Sorting German Numbers in DT datatable

DT::datatable() is a great way to show interactive tables in RMarkdown documents. (Unfortunately it’s a little bit tricky to use them with blogdown in combination with some hugo themes. But that’s another story.)

The user can sort any column as he wants to. But it’s an English tool. Numbers are formated in the American or English way: As decimal mark a point is used and between thousands a comma is used as separator. So it’s $ 1,234,567.89 $

In Germany both characters are switched: It’s $ 1.234.567,89 $.

You can format columns in DT::datatable() using the function formatRound() and its parameters interval, mark and dec.mark. But this breaks the sorting. Let’s have a look.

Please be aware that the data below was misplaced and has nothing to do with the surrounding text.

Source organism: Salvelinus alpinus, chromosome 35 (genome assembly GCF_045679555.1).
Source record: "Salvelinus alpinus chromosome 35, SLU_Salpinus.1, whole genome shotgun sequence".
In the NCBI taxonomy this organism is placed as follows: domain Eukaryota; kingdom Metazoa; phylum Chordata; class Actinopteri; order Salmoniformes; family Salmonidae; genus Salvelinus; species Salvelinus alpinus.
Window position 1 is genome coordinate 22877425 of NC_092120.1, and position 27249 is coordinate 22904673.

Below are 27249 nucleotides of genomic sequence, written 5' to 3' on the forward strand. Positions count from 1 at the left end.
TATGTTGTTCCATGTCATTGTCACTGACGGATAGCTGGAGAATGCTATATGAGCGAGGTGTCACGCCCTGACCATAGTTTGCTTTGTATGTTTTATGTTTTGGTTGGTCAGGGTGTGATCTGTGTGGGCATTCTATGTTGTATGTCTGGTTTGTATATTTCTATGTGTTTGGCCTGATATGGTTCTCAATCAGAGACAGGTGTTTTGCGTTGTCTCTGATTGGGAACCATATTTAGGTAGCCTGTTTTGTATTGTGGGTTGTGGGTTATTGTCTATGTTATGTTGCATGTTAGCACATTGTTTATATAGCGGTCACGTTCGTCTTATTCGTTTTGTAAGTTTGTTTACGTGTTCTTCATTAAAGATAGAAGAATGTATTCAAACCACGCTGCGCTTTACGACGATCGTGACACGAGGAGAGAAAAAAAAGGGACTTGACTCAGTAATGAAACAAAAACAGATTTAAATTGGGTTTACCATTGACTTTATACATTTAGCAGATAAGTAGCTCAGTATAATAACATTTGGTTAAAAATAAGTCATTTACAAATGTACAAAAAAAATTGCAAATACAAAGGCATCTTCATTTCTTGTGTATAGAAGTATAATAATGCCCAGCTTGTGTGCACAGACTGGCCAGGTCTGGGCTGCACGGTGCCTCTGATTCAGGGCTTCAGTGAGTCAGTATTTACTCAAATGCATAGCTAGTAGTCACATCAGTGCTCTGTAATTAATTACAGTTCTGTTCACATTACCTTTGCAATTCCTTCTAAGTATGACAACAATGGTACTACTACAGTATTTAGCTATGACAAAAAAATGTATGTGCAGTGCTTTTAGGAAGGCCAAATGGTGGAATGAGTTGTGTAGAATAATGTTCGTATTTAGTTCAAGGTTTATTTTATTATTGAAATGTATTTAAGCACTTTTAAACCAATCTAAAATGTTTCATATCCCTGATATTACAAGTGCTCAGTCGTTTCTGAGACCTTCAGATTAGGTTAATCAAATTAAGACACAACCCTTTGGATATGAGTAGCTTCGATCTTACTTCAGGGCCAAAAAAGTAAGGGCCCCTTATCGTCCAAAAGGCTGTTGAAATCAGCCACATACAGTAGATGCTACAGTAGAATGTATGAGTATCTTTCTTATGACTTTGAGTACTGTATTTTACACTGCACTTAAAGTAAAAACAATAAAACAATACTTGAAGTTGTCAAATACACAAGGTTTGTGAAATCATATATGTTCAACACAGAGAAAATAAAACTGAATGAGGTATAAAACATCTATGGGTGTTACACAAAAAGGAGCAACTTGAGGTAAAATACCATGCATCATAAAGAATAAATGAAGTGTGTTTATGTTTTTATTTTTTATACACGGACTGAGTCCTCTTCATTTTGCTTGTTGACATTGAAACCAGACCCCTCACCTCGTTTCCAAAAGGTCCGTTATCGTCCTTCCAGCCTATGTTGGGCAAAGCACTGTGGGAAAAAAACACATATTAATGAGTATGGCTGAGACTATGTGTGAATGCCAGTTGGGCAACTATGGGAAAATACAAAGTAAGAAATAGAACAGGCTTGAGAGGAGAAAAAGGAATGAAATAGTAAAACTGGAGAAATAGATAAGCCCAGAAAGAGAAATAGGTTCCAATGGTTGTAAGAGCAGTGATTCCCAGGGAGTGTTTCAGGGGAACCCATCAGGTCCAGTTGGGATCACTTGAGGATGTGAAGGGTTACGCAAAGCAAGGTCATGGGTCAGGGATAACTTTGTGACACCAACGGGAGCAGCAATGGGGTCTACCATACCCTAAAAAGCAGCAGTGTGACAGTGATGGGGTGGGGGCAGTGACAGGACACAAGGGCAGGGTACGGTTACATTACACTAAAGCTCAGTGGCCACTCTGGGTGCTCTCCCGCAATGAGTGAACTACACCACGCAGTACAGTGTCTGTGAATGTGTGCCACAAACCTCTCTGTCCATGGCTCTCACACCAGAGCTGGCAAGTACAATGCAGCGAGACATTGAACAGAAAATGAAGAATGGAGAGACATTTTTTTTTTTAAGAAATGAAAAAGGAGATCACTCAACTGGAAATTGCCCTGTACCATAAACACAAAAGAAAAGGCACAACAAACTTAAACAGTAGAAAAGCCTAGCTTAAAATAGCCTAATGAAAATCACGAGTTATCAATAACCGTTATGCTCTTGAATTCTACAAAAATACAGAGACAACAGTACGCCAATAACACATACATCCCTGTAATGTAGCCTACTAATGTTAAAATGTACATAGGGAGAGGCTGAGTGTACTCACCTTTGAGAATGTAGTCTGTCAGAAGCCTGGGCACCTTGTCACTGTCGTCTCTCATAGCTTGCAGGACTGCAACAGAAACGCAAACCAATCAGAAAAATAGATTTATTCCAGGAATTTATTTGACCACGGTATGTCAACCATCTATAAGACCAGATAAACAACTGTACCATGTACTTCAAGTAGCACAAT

Splitting Linear Models

Last Thursday I watched Wolfgang Viechtbauer’s stream on Twitch. Wolfgang spoke about linear regression. (If you’re interested in the results: Wolfgang lists the R-code he wrote during the stream at

During the stream we had an example with one categorical and one numeric predictor and we built a model with interaction between these two predictors. So the result is a straight line for each value of the categorival group.

The question was if it makes a difference if you build a simple linear model for each group.

So let’s look at it.

Converting Lists of Lists of Lists to Data.Frames (or Tibbles)

I’m working on an R-package to access the data of a web service. So I have to handle large data I get back from an API call. The result is encoded in JSON-format which itself results in a large list of lists (of lists).

But I want to convert these lists of lists into a data.frame or tibble. Sounds easy …. Here are the caveats I came across.